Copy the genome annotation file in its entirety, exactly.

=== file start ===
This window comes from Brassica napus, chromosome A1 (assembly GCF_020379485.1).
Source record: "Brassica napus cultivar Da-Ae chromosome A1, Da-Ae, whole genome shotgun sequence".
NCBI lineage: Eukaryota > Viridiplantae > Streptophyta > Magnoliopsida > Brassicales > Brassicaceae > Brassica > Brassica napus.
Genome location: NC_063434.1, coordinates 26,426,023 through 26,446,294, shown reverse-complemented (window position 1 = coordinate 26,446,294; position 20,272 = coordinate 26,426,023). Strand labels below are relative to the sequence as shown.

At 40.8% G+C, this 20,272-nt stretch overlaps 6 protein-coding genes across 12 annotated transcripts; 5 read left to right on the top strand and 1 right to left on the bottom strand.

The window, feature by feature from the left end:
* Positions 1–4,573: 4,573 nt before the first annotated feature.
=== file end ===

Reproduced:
This window comes from Brassica napus, chromosome A1 (assembly GCF_020379485.1).
Source record: "Brassica napus cultivar Da-Ae chromosome A1, Da-Ae, whole genome shotgun sequence".
NCBI lineage: Eukaryota > Viridiplantae > Streptophyta > Magnoliopsida > Brassicales > Brassicaceae > Brassica > Brassica napus.
Genome location: NC_063434.1, coordinates 26,426,023 through 26,446,294, shown reverse-complemented (window position 1 = coordinate 26,446,294; position 20,272 = coordinate 26,426,023). Strand labels below are relative to the sequence as shown.

At 40.8% G+C, this 20,272-nt stretch overlaps 6 protein-coding genes across 12 annotated transcripts; 5 read left to right on the top strand and 1 right to left on the bottom strand.

The window, feature by feature from the left end:
* Positions 1–4,573: 4,573 nt before the first annotated feature.